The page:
HOME  |  NEWS  |  BLOGS  |  MESSAGES  |  FEATURES  |  VIDEOS  |  WEBINARS  |  INDUSTRIES  |  FOCUS ON FUNDAMENTALS
  |  REGISTER  |  LOGIN  |  HELP
<<  <  Page 8/8
Scott Orlosky
User Rank
Platinum
Re: Let's do it!!!
Scott Orlosky   8/23/2012 9:46:50 AM
NO RATINGS
I have to agree. Americans have had enough exposure to the metric system through travel, markings on consumer goods, and schooling.  Both systems are being taught in elementary schools without any fanfare while those of us in the technology sector easily work back-and-forth on a daily basis.  Interestingly enough, it would not take an act of congress to make the change.  According to a reference I read many years ago, use of metric measurement system "for commerce" was already approved by congress in 1866.  Time to move forward.

naperlou
User Rank
Blogger
Let's do it!!!
naperlou   8/23/2012 8:56:13 AM
NO RATINGS
I vote that we move to metric.  I found my sons thinking in metric.  They were driven by their science courses.  I was too, when I was young (oh, so long ago).  It makes no sense to stay with such an antiquated system as we have now.  When I did work for NASA the excuse was that they didn't want to have a period of confusion.  That made no sense, as they had working for them a lot of smart people.  Most of these would have lots of exposure to the metric system through their science and engineering education.  Now, with all the international efforts in space it makes less sense.  Standardization on a more rational system will be a good thing for the US.  This is one good thing that came out of the French Revolution.  Let's get on board.

<<  <  Page 8/8


Partner Zone
Latest Analysis
Samsung's Galaxy line of smartphones used to fare quite well in the repairability department, but last year's flagship S5 model took a tumble, scoring a meh-inducing 5/10. Will the newly redesigned S6 lead us back into star-studded territory, or will we sink further into the depths of a repairability black hole?
Fifteen European research centers have launched EuroCPS to help European companies develop innovative products for the Internet of Things.
Get your Allman Brothers albums ready. The iconic Volkswagen Microbus may be poised for a comeback, and this time it could be electric.
In 2003, the world contained just over 500 million Internet-connected devices. By 2010, this figure had risen to 12.5 billion connected objects, almost six devices per individual with access to the Internet. Now, as we move into 2015, the number of connected 'things' is expected to reach 25 billion, ultimately edging toward 50 billion by the end of the decade.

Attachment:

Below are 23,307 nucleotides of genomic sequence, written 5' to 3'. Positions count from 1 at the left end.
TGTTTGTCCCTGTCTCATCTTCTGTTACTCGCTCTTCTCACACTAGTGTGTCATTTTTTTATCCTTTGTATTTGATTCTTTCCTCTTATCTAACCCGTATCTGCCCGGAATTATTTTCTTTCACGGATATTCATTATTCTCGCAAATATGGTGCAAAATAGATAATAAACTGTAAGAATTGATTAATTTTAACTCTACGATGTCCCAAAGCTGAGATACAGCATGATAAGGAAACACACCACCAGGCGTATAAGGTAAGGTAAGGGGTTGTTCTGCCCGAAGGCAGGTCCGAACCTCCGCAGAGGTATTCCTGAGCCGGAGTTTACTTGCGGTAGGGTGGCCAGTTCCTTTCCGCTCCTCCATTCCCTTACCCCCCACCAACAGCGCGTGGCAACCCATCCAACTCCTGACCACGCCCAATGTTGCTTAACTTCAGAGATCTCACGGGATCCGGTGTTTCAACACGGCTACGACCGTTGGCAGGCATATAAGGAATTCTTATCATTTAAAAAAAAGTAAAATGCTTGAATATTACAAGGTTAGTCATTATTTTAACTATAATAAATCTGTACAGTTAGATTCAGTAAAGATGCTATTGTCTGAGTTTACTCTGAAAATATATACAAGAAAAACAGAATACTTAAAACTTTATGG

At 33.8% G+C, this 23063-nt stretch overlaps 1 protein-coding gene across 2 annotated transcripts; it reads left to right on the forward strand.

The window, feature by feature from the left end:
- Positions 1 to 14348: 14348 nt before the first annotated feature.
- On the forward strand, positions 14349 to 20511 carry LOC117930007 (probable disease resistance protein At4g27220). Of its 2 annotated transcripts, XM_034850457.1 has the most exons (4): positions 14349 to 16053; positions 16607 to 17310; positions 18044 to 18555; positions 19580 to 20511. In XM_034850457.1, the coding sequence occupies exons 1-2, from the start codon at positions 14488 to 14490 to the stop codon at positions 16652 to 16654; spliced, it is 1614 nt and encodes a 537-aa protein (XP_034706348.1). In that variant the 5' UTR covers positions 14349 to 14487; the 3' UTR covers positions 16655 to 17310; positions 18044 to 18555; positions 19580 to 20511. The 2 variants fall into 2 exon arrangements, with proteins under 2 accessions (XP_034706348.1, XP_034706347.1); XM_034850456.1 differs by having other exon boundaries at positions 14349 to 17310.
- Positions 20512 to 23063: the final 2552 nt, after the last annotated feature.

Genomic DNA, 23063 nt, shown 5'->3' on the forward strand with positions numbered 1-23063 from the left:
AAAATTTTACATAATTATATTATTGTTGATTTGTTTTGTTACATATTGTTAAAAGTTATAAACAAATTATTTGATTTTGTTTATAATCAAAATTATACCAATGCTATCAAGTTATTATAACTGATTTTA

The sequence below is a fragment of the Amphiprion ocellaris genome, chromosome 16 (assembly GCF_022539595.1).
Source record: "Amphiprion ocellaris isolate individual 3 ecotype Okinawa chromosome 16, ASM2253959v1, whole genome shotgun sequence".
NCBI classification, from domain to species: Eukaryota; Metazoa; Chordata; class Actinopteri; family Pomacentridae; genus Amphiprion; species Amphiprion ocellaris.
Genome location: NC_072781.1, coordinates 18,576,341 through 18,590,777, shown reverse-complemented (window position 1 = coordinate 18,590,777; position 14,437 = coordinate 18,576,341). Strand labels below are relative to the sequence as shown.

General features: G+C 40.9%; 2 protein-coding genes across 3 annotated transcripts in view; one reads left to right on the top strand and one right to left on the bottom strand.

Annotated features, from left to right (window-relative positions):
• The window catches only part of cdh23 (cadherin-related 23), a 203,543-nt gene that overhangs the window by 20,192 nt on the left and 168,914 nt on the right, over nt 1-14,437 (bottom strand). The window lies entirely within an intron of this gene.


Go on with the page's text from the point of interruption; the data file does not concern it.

NASA engineer Brian Trease studied abroad in Japan as a high school student and used to fold fast-food wrappers into cranes using origami techniques he learned in library books. Inspired by this, he began to imagine that origami could be applied to building spacecraft components, particularly solar panels that could one day send solar power from space to be used on earth.
More:Blogs|News
Design News Webinar Series
3/31/2015 11:00 a.m. California / 2:00 p.m. New York
2/25/2015 11:00 a.m. California / 2:00 p.m. New York
12/11/2014 8:00 a.m. California / 11:00 a.m. New York
5/7/2015 11:00 a.m. California / 2:00 p.m. New York
Quick Poll
The Continuing Education Center offers engineers an entirely new way to get the education they need to formulate next-generation solutions.
Apr 20 - 24, Taking the Internet of Things to the Cloud
SEMESTERS: 1  |  2  |  3  |  4  |  5  |  6 |  7


Focus on Fundamentals consists of 45-minute on-line classes that cover a host of technologies. You learn without leaving the comfort of your desk. All classes are taught by subject-matter experts and all are archived. So if you can't attend live, attend at your convenience.
Last Archived Class
Sponsored by Proto Labs
Learn More   |   Login   |   Archived Classes
Twitter Feed
Design News Twitter Feed
Like Us on Facebook

Sponsored Content

Technology Marketplace

Copyright © 2015 UBM Canon, A UBM company, All rights reserved. Privacy Policy | Terms of Service